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SOLMSSEN: Eco at the end of recession?
Question of the Day
Some economic indicators lead, others lag. Unfortunately, for millions of Americans, employment is one figure that lags even when a recovery has started. As business and labor leaders joined President Obama's Dec. 3 White House jobs summit, there might have been a temptation to see little - if any - light at the end of the unemployment tunnel.
I have a different perspective. As head of a U.S. company with a German parent whose business footprint includes energy, health care and industrialization, I have a clear view of the American economy - and of jobs in particular.
Like many companies during the past year, we have seen painful reductions in our labor force reflecting the brutal realities of today's marketplace. Almost no company has been spared. But the news is not all bad. In fact, in Siemens' view, reindustrializing America means growth in exactly those areas that have the likeliest long-term business potential: green tech.
Take our energy business. Our U.S. employment here is up over last year with the renewables division showing the strongest jobs growth. But the numbers tell only half the story. In Hutchinson, Kan. - literally right in the center of the United States - we're building a 300,000-square-foot facility to produce the structure that houses the generator, gearbox and control electronics on top of wind turbines. Because of the plant's central location, these turbines can easily be delivered to customers throughout America's nearby "wind belt." Ground was broken in August. Once completed, this new facility will employ 300 new workers, adding to the growing ranks of America's green-collar work force.
In Elgin, Ill., we recently expanded our plant where we manufacture wind turbine gear drives, adding another 300 new production and more than 50 white-collar jobs over the next three to four years. That's more than double the number of employees already working there.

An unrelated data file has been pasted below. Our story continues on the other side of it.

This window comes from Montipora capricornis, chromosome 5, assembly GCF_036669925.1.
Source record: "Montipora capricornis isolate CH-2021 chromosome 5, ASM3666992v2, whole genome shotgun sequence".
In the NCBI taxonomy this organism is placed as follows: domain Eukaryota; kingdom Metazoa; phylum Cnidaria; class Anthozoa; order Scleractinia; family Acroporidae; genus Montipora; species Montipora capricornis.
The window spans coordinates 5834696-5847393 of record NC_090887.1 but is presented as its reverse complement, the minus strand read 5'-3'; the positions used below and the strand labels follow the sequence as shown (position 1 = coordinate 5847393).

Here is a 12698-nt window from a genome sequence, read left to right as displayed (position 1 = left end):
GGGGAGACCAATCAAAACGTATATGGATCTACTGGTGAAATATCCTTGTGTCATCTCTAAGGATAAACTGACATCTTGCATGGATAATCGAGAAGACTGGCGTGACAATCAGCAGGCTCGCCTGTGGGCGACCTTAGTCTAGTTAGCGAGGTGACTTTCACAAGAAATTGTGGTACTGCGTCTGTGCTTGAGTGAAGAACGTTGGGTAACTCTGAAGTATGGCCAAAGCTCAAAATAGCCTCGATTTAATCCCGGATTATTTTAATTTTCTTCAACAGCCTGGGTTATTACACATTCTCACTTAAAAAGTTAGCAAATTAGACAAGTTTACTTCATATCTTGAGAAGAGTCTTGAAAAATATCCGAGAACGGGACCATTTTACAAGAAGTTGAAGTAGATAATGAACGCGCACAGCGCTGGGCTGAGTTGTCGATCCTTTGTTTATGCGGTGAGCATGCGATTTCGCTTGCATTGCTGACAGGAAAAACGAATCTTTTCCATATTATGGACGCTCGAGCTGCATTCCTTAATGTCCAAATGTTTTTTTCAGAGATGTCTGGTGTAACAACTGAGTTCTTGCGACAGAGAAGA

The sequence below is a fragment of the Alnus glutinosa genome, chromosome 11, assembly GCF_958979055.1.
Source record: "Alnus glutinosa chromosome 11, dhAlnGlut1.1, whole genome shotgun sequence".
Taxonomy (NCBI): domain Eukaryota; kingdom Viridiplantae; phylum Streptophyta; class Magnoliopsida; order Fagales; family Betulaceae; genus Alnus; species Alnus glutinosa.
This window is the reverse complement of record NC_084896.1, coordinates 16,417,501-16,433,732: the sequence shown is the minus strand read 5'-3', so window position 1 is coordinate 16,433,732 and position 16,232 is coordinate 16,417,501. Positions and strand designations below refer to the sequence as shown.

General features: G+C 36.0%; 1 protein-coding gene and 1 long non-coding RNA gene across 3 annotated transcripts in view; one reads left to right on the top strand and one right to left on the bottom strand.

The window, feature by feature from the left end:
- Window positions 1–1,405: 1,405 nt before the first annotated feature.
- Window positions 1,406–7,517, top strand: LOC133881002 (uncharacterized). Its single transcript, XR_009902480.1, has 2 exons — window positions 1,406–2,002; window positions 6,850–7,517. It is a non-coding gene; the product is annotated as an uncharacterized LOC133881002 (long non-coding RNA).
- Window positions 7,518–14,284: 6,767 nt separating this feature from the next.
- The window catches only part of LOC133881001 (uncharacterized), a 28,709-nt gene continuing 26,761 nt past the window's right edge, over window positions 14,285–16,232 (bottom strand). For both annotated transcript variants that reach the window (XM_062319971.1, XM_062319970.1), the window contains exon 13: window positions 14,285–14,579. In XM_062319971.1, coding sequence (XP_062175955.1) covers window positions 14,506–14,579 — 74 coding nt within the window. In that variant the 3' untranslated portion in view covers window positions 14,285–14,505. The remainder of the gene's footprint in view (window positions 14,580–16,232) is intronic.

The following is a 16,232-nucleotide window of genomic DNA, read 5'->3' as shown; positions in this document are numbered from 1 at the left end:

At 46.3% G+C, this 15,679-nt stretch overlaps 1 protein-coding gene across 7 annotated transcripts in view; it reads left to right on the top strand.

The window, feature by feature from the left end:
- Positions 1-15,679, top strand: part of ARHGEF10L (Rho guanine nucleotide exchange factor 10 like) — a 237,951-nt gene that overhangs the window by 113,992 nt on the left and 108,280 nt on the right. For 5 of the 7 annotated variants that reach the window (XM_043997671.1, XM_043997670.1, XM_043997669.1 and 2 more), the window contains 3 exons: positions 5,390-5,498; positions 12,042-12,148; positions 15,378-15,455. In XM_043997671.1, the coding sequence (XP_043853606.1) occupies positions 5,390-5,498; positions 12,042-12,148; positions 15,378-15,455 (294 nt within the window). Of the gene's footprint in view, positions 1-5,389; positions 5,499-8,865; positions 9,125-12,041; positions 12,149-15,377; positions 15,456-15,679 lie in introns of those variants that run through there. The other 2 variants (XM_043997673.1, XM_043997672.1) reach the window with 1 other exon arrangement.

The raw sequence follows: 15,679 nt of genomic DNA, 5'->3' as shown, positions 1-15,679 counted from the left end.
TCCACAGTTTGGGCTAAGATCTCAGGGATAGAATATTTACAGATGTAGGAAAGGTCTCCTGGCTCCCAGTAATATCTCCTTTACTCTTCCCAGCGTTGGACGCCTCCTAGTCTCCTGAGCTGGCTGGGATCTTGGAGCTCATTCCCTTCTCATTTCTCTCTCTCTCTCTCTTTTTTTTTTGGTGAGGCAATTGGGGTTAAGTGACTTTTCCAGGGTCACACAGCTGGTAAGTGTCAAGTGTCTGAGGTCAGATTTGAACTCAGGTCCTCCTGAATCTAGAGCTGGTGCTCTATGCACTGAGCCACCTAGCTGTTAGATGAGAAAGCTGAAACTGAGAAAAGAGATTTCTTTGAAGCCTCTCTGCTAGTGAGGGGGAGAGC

In Sacramento, Calif., we're adding 200 new jobs at our light rail manufacturing facility where we've already manufactured zero-emission trains for American cities - including San Diego, Denver, and Charlotte, N.C., as well as trains for export to Edmonton, Canada.
These are just a few examples where we're seeing growth. These jobs may seem very different from one another, but the common denominator is green. For policymakers meeting this week, they should know that green is not just rhetoric - it's real. And for a growing number of Americans, it now means a paycheck.
Policies that encourage further growth should be strengthened and expanded. For example, America needs to promote a low-carbon economy, including consistent, predictable tax, financing and research and development policies that favor investment in green tech. We also need to take a careful look at Buy American provisions so they do not unduly restrict critical international trade.
We applaud Mr. Obama's recent announcement that he will hold an annual science fair at the White House. What does a science fair have to do with jobs? A lot, if you're talking about the future.
America needs to create a better innovation pipeline in which the next generation's best minds can help solve the toughest environmental challenges, which in turn, will generate even more green jobs. Siemens sponsors a competition of its own at the high school level to encourage students to pursue careers in engineering, science and math.
This year's participants continued to impress: Projects include creating supercapacitors for energy storage, improving fuel cell performance, and a host of other promising areas that could lead to future jobs we can't even imagine today.
I hope the optimists win the day. There is light at the end of the economic tunnel - it's green, and reindustrialization is powering it. Policymakers should do everything possible for Americans to make more green jobs a reality.
Peter Solmssen is chairman of the board of Siemens USA.
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